A New Sound from Harmonic Minor

While noodling around in the practice room today, I discovered a new (to me) application for a Harmonic Minor mode. I'm sure I'm not absolutely the first person to spot this, but I got some good sounds out of it so I thought I'd note it here, especially as I also stumbled across an exotic scale in the process.

If you know your Harmonic Minor modes, you'll know one of them is the same as Lydian with a #2 (#9), which I use a lot to give a nice bluesy sound over IV chords. Usually it's spelled 1 #2 3 #4 5 6 7, emphasising that 1 3 5 7 are the chord tones (a major seventh chord) and #2 #4 6 are the tensions.

But I accidentally stumbled across a respelling when trying this scale over a minor chord. In that case you could spell it 1 b3 b4 #4 5 6 7; the chord tones are 1 b3 5 7, a minor-major seven chord. The tensions are b4, #4 and 6. If you add the 1 back into these you have, in the key of C, the notes C E F# A, which is an F#m7b5 chord.

(I should say here that I'm slightly obsessed with the b4 on a minor chord. It's such an awful sound, but it can sound amazing if you hit it just right. So every once in a while I try to build lines that maximise the amazing and minimize the awful.)

So one thing to try is arpeggiating F#m7b5 as a set of tension notes over Cm7, resolving to the underlying chord tones of course. But you can also just run the scale, whish is C Lydian #9 or, if you must, E Harmonic Minor (but don't think about it that way!).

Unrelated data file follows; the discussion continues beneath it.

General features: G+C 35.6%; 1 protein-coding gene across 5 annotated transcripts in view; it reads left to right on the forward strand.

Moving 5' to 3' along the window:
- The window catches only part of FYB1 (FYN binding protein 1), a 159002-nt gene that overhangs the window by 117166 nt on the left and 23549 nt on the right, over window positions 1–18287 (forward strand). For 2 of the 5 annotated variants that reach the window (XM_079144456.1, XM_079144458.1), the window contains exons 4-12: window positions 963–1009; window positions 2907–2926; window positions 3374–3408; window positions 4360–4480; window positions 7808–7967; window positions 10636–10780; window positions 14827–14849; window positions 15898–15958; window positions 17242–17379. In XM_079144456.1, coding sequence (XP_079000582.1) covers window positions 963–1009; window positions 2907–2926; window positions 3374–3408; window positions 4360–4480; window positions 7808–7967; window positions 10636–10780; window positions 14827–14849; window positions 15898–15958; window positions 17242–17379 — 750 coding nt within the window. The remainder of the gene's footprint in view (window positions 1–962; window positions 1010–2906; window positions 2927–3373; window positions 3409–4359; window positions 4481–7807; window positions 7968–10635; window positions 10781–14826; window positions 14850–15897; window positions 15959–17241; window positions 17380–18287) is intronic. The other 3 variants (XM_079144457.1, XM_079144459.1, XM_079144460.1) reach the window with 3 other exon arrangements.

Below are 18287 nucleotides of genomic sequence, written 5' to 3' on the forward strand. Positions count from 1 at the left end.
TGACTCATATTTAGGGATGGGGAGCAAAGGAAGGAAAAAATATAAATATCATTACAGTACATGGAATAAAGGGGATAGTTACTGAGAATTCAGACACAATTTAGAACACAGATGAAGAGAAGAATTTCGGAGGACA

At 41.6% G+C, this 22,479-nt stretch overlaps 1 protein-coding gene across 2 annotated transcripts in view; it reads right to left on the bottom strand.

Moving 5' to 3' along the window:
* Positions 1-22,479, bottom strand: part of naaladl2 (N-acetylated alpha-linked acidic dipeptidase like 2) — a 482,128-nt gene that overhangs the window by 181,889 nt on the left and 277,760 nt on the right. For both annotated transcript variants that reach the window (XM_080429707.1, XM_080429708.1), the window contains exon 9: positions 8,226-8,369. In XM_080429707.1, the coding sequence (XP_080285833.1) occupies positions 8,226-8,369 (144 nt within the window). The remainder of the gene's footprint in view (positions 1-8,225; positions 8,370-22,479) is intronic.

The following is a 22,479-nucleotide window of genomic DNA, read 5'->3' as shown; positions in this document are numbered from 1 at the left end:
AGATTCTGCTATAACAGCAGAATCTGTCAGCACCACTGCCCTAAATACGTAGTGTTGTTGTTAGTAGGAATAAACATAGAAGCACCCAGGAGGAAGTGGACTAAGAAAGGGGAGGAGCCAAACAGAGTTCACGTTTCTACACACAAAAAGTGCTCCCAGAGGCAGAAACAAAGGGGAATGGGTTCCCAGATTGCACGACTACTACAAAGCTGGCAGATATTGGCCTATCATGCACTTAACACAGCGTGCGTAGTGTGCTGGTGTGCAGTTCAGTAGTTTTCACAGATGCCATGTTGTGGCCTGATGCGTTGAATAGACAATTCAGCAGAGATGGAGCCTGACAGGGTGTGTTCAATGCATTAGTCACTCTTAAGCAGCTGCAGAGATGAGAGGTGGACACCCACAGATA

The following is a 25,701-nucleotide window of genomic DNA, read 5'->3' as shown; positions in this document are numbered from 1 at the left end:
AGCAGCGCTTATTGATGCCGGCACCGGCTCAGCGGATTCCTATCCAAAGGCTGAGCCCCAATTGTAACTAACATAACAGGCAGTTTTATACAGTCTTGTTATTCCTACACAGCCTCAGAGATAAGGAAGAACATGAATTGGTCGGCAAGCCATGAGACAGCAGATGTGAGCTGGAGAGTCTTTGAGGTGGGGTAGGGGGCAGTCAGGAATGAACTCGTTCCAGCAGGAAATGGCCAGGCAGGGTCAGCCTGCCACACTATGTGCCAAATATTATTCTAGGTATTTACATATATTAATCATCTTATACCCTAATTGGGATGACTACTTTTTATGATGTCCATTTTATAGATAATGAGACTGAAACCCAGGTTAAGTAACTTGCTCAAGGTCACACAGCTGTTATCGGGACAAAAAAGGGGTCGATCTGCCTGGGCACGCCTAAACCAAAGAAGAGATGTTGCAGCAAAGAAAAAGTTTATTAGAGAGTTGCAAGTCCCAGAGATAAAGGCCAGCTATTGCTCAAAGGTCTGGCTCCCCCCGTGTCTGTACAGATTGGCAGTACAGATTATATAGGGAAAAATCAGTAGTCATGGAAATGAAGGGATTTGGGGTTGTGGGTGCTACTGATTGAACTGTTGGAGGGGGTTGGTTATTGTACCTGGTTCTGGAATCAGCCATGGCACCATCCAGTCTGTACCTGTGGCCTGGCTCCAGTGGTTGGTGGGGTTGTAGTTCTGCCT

The great thing about this sound is that it contains the b4, which is a really fun and awkward note over a minor chord. You really have to work on your lines to avoid creating bluesy lines that imply a major tonality with the #9 as the tension note.

While playing around with this I sometimes went to the wrong arpeggio, grabbing Em7 instead. It turned out I liked that sound too. Analysing it out, the chord tones are C Eb G Bb and the arpeggio being superimposed is E G B D. The resulting scale is C D Eb E G Bb B. Numerically, this is most naturally spelled as 1 2 b3 bb4 5 #6 7.

This is Varunapriya b4, a mode of Yagapriya (see p.246-7 of the Encyclopedia). That's a pretty far out scale, and my notes about it in the book make no reference to this curious application.

I'll be experimenting with 3m7 and #4m7b5 on minor chords for a while to see if I can get some lines from these into my playing.

And those two chords? E G B D + F# A C E = G major. So in another sense, I'm sitting her eplaying C Lydian over Cm7. What I described above might seem like a very roundabout way to get there, but Lydian on a minor chord isn't the kind of place you visit just by rolling up to the front door...